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After a fairly lukewarm experience with Enslaved's third album 'Eld', 'Blodhemn' comes to my arrives with this fan already somewhat shaken. Before 'Eld', I was under the impression that Enslaved could do no wrong, and while it was not necessarily a bad album, I found myself oddly unenthused by it. Enslaved's fourth album 'Blodhemn' then may be a step back from 'Eld' in terms of the band's style development, but it functions better as an album. Sounding more like the band's second album 'Frost' more than anything, 'Blodhemn' is something of a return to form, although the quality of the music is still not yet back up to par with the band's earlier studio output.
With the exception of a spacey introductory soundscape, 'Blodhemn' is unrelenting, violent, and abrasive, much like one would come to expect from the Norwegian black metal scene. What makes this a bit of a surprise to hear is that this album comes after a highly ambitious record which featured sixteen minute long epics, folkish instrumentation, and some attempts at clean vocals. Not all of the Viking metal sound is abandoned here, but black metal has taken enough of a forefront here to mark a considerable change in sound. While whether someone likes this or not is very much up to their genre preference, it does feel as if Enslaved make a more enjoyable and lasting impression with the black metal and folky material over the anthem-based music.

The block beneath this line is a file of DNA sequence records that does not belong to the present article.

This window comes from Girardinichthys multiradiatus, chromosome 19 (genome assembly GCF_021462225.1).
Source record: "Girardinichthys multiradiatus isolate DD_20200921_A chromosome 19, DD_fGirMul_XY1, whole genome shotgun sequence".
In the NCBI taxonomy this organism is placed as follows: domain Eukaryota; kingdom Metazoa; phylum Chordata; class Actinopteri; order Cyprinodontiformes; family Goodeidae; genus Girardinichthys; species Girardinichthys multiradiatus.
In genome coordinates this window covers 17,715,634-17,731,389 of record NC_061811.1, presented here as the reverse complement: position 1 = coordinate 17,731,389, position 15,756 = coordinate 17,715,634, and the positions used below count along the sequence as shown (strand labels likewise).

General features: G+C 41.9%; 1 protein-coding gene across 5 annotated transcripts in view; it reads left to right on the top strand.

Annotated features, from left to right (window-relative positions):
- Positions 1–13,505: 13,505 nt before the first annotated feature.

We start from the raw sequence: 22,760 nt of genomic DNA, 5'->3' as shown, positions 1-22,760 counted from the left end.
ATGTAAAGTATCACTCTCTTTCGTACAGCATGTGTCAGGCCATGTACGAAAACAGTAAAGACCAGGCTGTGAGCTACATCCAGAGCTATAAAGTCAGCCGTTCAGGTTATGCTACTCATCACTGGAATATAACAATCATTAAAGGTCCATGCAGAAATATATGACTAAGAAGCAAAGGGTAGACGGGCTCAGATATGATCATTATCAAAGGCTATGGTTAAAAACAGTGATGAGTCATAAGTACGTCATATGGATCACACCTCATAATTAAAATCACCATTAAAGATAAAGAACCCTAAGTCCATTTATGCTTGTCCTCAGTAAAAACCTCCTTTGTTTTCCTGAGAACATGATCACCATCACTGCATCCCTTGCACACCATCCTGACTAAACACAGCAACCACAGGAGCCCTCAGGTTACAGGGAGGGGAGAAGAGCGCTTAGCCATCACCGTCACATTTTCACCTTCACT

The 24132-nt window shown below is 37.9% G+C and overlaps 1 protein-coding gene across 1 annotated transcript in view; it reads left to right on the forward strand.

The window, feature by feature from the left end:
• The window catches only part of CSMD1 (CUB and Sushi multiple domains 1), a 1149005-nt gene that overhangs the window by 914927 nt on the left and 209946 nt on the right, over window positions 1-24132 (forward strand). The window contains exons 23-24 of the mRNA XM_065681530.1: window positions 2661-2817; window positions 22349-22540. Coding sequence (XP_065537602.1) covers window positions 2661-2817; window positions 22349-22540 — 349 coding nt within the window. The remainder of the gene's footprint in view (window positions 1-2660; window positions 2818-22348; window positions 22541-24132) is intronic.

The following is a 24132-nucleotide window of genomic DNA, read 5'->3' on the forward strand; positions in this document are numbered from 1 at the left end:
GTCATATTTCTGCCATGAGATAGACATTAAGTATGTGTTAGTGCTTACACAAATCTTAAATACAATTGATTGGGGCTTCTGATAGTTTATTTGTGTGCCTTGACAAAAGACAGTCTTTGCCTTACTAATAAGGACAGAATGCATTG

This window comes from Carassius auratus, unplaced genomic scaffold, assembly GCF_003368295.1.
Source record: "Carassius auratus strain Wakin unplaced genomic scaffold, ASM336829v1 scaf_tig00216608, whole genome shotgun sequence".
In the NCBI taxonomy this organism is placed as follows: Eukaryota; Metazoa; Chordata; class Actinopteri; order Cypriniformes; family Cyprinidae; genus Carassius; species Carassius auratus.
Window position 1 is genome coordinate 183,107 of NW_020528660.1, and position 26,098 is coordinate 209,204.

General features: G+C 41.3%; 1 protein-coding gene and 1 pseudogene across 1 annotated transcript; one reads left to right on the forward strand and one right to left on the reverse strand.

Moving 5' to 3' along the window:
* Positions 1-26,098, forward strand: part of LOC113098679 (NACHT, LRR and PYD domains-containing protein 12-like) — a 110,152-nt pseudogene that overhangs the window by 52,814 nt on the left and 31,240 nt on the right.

The highlight here is quite possibly the last track for me, which manages to hint at some of the complexity that would be furthered touched upon with the band's fifth record 'Mardraum'. The songwriting here is possibly the weakest aspect of 'Blodhemn' however, rarely making a really memorable impact and instead feeling like a few really interesting ideas are tossed amidst other recycled ones and glued together into songs which can be fairly hit-or-miss at times. In any case, Enslaved manage to make the record a good one through their fiery performance, which here may lack subtlety or detail, but gets raw power and atmosphere across quite nicely.
'Blodhemn' is yet another fairly straightforward and somewhat underwhelming release from Enslaved, although certainly enjoyable, and surely indicative of the band's obvious distinction in the Norwegian black metal scene. Niched between two highly ambitious and stylistic works from the band, 'Blodhemn' does feel a tad unnecessary in the overall scope of the band's career, but for someone looking for a more raw approach to the music of Enslaved, 'Blodhemn' is a nice supplement to the rawness they mastered with 'Frost'.